Joe Loftus (1914-1998): Researching Writing Lives

I have thoroughly enjoyed researching and writing about my author Joe Loftus on this module. He was a brilliant author to write about as his memoir ‘Lee Side’ is so detailed and interesting. As soon as I started reading his memoir I felt like I knew him really well. He writes about the first twenty years of his life with such energy and zest it made for compelling reading. This gave me plenty to talk about when it came to writing my posts. I initially chose Joe’s memoir because he was born and grew up in Leigh, Lancashire where I was also born and currently live. As soon as I learnt this, I was keen to begin writing about his life and felt an instant connection with him.

‘A Multiveiw of Leigh Circa. 1930’s’

It was really fascinating to research the town of Leigh, for example to see the old buildings and the way it used to be in the 1920’s and 1930’s. I found the Leigh Life website a useful resource for both old and up to date photos of places Joe mentions in his memoir. Unfortunately, I found it difficult to trace any of the Loftus family on family history and genealogical websites such as Ancestry.co.uk and Find My Past, as Joe refrains from mentioning most of his siblings names and they would have just missed out on the 1911 census. This disappointed me because I would love to have been able to get in contact with distant relatives and been able to see photos of Joe and his family. During my research on Ancestry I did find out that Joe died in 1998 in Brighton.

My tutor who runs the Writing Lives module wondered if Joe wrote another memoir and encouraged me to get in contact with QueenSpark Books, a publishing house based in Brighton who potentially published Joe’s memoir. I emailed them with the hope that they could point me in the direction of another memoir or put me in contact with a member of his family, but they told me they didn’t know of him. This taught me that research can be difficult at times but it is worth doing if it could help contextualise and inform your work.

‘The front cover of Joe’s memoir ‘Lee Side”

I decided to take part in this module after really enjoying the Prison Voices module in the second year of my degree, also run by Helen. I found it refreshing to be part of a module that does not follow the typical set up, and wanted to further improve my researching, blogging and social media skills as I am interested in pursuing a career in marketing or PR when I finish my degree, where these skills will be useful and of value.

By being part of this digital humanities project I feel like I have contributed to public history in a big way. Working-class literature is frequently not taken seriously and as a result their writing is often overlooked and undervalued. Through this project we have tried to represent the voices of working people and bring to life the individual and the communities they come from, which helps us look beyond the stereotype. I feel like Joe embodies this really well when he says “History should be telling about the lives of tidy, ordinary folk pegging away as they always have done; folk like you and me, and her and him, making history” (2). Our role as digital editors was to bring working-class lives to a public audience. By promoting our own and other author blogs I feel like we have done this and it has been a very rewarding process.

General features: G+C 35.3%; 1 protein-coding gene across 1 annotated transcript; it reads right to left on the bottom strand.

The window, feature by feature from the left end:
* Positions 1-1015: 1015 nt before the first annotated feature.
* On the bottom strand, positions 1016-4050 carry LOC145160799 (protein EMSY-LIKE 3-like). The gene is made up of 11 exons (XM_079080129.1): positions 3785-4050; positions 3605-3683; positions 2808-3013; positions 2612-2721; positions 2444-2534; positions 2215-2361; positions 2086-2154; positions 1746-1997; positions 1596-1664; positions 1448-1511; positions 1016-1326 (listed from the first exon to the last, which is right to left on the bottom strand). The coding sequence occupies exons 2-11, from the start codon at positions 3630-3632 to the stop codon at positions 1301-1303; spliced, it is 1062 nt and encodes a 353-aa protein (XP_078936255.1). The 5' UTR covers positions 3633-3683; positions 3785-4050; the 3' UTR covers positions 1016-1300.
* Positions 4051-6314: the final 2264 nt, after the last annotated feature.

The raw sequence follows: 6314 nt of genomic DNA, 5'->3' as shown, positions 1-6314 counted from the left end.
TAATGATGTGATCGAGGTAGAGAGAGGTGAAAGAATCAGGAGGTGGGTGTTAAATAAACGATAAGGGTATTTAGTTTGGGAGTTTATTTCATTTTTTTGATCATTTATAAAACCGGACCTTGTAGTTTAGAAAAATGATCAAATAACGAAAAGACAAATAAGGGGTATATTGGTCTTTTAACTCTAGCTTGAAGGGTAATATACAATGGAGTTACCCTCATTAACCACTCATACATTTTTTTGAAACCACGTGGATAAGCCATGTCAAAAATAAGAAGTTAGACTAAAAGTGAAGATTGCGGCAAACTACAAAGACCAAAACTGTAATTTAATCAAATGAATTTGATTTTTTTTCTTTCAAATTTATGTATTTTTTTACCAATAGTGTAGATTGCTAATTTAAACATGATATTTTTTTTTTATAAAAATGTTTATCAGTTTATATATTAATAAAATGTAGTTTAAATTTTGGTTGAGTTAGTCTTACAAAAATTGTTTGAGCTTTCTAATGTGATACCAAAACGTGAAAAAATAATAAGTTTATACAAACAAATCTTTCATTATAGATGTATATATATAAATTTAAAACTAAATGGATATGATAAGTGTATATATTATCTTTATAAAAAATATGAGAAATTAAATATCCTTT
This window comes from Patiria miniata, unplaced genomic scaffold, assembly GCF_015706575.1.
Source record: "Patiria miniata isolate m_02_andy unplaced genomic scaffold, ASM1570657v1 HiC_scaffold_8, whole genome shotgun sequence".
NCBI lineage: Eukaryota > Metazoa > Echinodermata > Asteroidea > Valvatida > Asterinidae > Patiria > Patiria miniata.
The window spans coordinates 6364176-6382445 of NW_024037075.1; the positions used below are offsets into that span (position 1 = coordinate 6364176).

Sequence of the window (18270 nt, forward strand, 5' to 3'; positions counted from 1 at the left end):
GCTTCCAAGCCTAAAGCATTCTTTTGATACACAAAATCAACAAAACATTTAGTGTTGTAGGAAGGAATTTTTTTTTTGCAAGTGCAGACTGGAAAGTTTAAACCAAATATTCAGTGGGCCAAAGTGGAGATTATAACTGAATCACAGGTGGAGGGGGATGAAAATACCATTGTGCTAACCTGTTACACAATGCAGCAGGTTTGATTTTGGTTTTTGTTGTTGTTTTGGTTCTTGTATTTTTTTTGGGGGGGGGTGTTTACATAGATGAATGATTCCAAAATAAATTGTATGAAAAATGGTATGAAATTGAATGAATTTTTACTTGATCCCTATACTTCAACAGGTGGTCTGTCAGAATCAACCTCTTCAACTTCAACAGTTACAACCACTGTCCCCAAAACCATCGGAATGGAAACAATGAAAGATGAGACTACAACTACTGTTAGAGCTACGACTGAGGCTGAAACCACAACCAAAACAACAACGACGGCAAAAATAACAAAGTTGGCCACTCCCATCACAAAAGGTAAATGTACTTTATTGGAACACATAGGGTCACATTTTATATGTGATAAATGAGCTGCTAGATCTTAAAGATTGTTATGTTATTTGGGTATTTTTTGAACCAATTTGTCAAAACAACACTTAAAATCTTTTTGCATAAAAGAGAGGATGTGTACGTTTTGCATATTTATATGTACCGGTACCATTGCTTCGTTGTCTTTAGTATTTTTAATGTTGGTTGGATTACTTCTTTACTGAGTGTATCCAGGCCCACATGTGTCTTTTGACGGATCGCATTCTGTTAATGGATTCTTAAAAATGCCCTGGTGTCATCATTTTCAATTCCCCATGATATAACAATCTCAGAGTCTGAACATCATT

Being part of a collaborative research project has taught me the importance of proof reading other people’s work and vice versa. By essentially working as part of a team, it can dramatically improve your work and the work of others. It adds another perspective and it is good to gain these extra viewpoints before publishing work online to a public audience. This module has allowed me to build on the skills that I gained on the Prison Voices module. I have learnt how to tailor my writing towards an educated but non specialist audience, so my work is accessible to everyone. At times I found this difficult and felt like my posts were too formal. But by posting one blog a week and with the encouragement of academics and general readers sharing my work on Twitter, my confidence soon increased.

I have also learned that social media is a great platform on which to promote work and have learned how to do this effectively, through the use of appropriate hash tags and by tagging accounts in your tweet that can share your work to a wider audience. I have also learned that it is not about the quantity of tweets but the quality, and as part of a collaborative project, it is important to share the work of others too. In terms of blogging, I know that it is important to make sure posts are visually stimulating and presentable, and it is helpful to provide hyperlinks on photos and in the text where necessary, so readers can find out more information. As I am interested in a career in PR and marketing after I graduate from university, the skills I have gained from being part of this project will enrich my CV and hopefully make me stand out to future employers.

Works Cited:

‘Joe Loftus’ in John Burnett, David Vincent and David Mayall (eds) The Autobiography of the Working Class: An Annotated, Critical Bibliography 1790-1945, 3 vols. (Brighton: Harvester, 1984, 1987, 1989): 2:484

Loftus, Joe. ‘Lee Side’, Burnett Archive of Working Class Autobiographies, University of Brunel Library, Special Collection, 2:484.

Images:

“A Multiveiw of Leigh Circa. 1930’s” www.leigh.life.com Web. Accessed 17/05/2017 https://leigh.life/index.php?action=media;sa=album;in=16209

“The front cover of Joe’s memoir ‘Lee Side” – A photograph taken by myself

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